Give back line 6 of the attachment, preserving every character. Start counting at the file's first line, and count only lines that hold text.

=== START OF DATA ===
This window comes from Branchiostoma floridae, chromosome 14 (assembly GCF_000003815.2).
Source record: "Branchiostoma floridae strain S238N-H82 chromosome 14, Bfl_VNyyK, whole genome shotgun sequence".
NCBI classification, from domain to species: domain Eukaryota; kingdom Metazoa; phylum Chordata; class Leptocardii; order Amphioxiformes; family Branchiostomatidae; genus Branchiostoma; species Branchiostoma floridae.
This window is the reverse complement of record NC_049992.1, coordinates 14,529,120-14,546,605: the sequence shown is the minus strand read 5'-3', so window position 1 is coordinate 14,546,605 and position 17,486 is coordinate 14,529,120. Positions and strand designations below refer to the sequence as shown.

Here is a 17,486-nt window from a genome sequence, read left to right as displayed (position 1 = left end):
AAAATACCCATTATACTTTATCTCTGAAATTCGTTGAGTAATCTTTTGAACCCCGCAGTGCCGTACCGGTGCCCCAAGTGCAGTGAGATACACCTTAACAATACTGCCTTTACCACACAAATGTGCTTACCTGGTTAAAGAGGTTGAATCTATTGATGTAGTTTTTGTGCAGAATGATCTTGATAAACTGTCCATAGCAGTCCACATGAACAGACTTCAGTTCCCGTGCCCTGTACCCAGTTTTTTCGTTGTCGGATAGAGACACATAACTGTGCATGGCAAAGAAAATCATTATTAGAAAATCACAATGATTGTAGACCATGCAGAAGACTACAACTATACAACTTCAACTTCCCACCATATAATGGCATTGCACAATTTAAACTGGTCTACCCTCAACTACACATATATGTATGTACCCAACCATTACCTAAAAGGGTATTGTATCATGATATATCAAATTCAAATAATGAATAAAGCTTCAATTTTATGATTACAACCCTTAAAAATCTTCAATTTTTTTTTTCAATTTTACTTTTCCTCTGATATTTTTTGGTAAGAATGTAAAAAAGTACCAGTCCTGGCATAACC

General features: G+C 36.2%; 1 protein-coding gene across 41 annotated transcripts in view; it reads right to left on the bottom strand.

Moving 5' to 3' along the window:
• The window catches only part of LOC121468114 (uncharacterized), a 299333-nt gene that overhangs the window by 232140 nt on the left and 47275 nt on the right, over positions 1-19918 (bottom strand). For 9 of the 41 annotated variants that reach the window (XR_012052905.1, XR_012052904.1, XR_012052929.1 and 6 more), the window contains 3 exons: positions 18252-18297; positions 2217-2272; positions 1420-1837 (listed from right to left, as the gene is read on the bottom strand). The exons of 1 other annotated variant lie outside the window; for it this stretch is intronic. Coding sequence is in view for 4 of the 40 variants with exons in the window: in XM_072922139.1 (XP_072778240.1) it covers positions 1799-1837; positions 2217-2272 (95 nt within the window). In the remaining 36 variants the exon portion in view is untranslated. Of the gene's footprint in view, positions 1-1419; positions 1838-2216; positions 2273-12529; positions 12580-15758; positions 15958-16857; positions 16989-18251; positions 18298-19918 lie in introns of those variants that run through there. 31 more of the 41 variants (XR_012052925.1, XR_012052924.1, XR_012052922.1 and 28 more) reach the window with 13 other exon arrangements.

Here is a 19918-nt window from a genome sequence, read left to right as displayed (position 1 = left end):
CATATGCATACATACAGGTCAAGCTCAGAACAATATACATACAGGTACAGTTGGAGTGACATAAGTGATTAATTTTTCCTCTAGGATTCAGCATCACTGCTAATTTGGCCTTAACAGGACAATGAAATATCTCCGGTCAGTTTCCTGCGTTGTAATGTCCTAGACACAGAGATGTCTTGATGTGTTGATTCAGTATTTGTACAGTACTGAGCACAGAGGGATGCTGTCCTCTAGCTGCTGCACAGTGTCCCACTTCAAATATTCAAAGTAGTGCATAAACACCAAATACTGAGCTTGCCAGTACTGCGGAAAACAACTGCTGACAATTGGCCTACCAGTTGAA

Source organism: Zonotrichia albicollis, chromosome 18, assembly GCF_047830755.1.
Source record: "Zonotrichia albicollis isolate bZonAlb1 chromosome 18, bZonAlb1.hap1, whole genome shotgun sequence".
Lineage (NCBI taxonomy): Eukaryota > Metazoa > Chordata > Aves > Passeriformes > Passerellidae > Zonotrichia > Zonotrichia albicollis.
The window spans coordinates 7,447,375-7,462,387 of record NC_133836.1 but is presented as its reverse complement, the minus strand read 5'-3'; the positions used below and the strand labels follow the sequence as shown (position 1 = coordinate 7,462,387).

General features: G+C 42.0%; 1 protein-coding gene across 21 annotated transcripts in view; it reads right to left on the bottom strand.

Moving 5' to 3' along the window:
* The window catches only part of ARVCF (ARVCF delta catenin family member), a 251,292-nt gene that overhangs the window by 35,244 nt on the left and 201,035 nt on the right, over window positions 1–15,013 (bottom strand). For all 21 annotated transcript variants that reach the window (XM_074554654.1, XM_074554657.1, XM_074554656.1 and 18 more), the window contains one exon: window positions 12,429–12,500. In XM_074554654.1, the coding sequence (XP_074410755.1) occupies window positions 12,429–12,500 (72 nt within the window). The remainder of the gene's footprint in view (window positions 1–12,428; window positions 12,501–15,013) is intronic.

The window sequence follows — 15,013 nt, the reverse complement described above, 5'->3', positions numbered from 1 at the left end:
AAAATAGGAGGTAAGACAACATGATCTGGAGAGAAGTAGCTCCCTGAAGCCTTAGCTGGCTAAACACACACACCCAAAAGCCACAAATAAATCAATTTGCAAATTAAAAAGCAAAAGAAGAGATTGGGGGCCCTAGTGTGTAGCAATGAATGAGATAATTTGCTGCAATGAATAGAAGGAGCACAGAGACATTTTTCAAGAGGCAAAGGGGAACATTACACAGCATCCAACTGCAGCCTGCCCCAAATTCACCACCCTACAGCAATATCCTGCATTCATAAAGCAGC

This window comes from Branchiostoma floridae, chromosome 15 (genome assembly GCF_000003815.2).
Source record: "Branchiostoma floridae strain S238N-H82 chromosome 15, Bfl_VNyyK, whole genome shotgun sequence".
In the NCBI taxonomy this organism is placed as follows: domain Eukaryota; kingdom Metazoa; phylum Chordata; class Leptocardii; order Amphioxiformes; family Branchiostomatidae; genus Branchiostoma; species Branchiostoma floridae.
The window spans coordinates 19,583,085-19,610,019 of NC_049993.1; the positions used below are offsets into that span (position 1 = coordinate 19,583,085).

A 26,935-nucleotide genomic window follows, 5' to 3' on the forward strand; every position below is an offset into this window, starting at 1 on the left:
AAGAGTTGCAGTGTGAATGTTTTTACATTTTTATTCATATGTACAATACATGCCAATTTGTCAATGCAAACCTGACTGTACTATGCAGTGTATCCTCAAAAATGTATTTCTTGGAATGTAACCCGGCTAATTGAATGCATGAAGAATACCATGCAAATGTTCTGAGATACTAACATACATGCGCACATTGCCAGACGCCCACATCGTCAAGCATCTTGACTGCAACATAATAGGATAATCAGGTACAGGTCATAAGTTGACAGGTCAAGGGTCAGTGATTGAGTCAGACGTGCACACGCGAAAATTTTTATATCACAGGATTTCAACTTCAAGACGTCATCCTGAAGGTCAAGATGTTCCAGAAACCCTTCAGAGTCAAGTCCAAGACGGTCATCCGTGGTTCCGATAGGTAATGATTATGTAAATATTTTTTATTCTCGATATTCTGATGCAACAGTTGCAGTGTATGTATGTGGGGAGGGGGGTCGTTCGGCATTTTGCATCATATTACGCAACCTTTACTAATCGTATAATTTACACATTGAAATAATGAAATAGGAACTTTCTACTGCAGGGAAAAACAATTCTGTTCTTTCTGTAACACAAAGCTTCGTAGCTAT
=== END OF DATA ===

AAAATACCCATTATACTTTATCTCTGAAATTCGTTGAGTAATCTTTTGAACCCCGCAGTGCCGTACCGGTGCCCCAAGTGCAGTGAGATACACCTTAACAATACTGCCTTTACCACACAAATGTGCTTACCTGGTTAAAGAGGTTGAATCTATTGATGTAGTTTTTGTGCAGAATGATCTTGATAAACTGTCCATAGCAGTCCACATGAACAGACTTCAGTTCCCGTGCCCTGTACCCAGTTTTTTCGTTGTCGGATAGAGACACATAACTGTGCATGGCAAAGAAAATCATTATTAGAAAATCACAATGATTGTAGACCATGCAGAAGACTACAACTATACAACTTCAACTTCCCACCATATAATGGCATTGCACAATTTAAACTGGTCTACCCTCAACTACACATATATGTATGTACCCAACCATTACCTAAAAGGGTATTGTATCATGATATATCAAATTCAAATAATGAATAAAGCTTCAATTTTATGATTACAACCCTTAAAAATCTTCAATTTTTTTTTTCAATTTTACTTTTCCTCTGATATTTTTTGGTAAGAATGTAAAAAAGTACCAGTCCTGGCATAACC